At least 149 people died and 78 were injured in the stampede during Halloween celebrations in the capital Seoul, South Korean officials said.

The massive death toll comes after people were crushed by a large crowd that surged forward on a narrow alleyway in Seoul’s Itaewon neighborhood, the capital’s main entertainment and nightlife district.

Choi Sung-beom, chief of the Seoul Yongsan Fire Department, said the death toll could rise and that an unspecified number of injured were in critical condition after the stampede in Itaewon on Saturday night. Earlier on Saturday, the number of injured reached 150 people.

He said the bodies were sent to hospitals or gymnasiums where family members of the deceased could identify them. Earlier, he said that most of the dead and wounded were in their 20s.

More than 1,700 responders from across the country were involved, including about 520 firefighters and 1,100 police and 70 civil servants. The National Fire Agency said in a statement that all available Seoul emergency personnel had been mobilized.

An estimated 100,000 people gathered in Itaewon — near the former US military headquarters in an area known for trendy bars, clubs and restaurants — for the country’s biggest outdoor Halloween celebration since the pandemic began. The South Korean government has eased its COVID-19 restrictions in recent months.

One survivor said many people fell and toppled on top of each other “like dominoes” after being pushed by other people on a narrow slope near the Hamilton Hotel in Itaewon. The survivor, surnamed Kim, said some people shouted “Help me!” and others were suffocated. Kim said he was trampled by other people for about an hour and a half before he was rescued, according to Seoul’s Hankyoreh newspaper.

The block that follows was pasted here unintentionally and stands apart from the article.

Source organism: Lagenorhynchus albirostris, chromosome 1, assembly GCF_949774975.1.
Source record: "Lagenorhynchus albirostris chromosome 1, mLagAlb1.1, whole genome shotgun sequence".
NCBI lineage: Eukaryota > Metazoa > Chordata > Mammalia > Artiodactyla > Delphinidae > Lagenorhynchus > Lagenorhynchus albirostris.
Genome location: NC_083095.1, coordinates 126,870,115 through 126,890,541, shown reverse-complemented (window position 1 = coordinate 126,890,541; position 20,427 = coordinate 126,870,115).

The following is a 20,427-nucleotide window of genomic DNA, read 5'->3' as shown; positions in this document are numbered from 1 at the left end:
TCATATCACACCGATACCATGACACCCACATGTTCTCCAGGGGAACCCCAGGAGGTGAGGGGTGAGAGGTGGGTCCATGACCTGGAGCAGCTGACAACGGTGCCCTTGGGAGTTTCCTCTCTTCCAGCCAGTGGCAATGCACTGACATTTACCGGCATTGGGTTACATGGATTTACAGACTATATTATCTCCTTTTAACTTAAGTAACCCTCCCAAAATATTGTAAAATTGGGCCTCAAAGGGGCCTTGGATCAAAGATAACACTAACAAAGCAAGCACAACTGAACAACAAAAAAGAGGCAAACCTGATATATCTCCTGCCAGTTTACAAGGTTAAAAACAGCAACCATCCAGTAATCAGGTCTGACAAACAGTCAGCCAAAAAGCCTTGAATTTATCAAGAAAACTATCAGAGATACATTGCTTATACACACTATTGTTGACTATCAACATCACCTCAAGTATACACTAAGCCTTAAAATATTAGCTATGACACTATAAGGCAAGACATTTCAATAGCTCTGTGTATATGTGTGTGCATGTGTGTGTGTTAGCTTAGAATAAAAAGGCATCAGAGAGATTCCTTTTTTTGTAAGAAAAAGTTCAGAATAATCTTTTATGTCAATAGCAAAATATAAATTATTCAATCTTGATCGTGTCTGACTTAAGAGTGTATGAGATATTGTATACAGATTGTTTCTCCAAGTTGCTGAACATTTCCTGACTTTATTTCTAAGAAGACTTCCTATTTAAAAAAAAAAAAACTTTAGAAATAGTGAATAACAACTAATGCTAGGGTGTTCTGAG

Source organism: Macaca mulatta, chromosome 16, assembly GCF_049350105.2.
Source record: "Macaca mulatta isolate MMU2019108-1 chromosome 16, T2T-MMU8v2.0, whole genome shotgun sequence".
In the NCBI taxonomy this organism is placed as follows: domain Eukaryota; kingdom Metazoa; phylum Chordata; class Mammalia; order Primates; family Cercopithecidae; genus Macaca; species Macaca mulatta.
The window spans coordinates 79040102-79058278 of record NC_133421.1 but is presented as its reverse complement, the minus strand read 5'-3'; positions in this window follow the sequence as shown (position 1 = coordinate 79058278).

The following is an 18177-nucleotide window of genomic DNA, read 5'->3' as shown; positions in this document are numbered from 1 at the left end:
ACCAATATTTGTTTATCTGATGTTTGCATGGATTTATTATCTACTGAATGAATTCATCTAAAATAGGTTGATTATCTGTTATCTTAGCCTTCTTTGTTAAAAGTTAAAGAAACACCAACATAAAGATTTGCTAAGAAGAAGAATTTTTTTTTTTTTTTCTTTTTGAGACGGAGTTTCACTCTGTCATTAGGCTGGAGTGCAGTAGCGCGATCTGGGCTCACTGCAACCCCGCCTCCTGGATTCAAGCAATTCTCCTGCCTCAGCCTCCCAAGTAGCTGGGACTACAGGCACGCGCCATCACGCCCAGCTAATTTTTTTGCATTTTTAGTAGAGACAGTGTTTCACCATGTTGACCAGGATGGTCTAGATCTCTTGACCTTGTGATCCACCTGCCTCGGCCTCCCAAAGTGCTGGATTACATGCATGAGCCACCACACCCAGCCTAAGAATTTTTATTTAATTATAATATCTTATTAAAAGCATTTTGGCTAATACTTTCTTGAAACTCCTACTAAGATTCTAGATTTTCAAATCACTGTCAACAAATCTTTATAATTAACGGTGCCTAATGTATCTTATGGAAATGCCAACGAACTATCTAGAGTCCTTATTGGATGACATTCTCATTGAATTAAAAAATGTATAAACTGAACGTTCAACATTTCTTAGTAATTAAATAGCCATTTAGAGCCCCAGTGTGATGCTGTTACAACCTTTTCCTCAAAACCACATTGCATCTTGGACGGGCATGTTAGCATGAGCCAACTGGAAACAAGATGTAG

Rescue workers and firefighters try to save people on a street near the scene of an accident in Seoul, South Korea, early Sunday, Oct. 30, 2022. South Korean officials said about 50 people suffered cardiac arrest and some are believed to have died after as they were crushed by a large crowd moving forward on a narrow street during Halloween celebrations in the capital, Seoul. (AP Photo/Lee ​​Jin-man)

Another survivor, in his 20s, said he managed to escape being trampled because he managed to enter a bar whose door was open in an alley, Yonhap news agency reported. A woman in her 20s, surnamed Park, told Yonhap that she and others were standing along the alley, and there was no way out for others trapped in the middle of the alley.

Choi, the fire chief, said the bodies were sent to hospitals or gymnasiums where family members could identify them. According to him, most of the dead and injured were in their 20s.

“Terrible news from Seoul tonight,” British Prime Minister Rishi Sunak tweeted. “All our thoughts are with those who are now in charge and with all South Koreans at this very troubling time.”

Jake Sullivan, the US national security adviser, tweeted that the reports of the disaster were “heartbreaking” and said Washington was “ready to provide any necessary support to the Republic of Korea”.

The latest such deadly disaster in South Korea also hit young people the hardest. In April 2014, 304 people, mostly high school students, died during the sinking of the ferry. Heating revealed lax safety rules and regulatory failures; this was partly blamed on excessive and poorly secured cargo and a crew poorly prepared for emergencies. Saturday’s death is likely to draw public attention to what government officials have done to improve public safety standards since the ferry disaster.

It was also the second major disaster in Asia in a month. On October 1, the police in Indonesia used tear gas at a football matchresulting in a stampede that killed 132 people as spectators tried to escape.

More than 1,700 first responders from across the country were deployed to the streets to help the injured, including about 520 firefighters, 1,100 police officers and 70 civil servants. A separate statement from the National Fire Agency said officials were still trying to determine the exact number of emergency patients.

South Korean President Yoon Suk-yeol issued a statement calling on officials to provide emergency aid to victims and review security at holiday venues.

It was the deadliest disaster in South Korea’s history. In 2005, 11 people were killed and about 60 injured at a pop concert in the southern city of Sanju.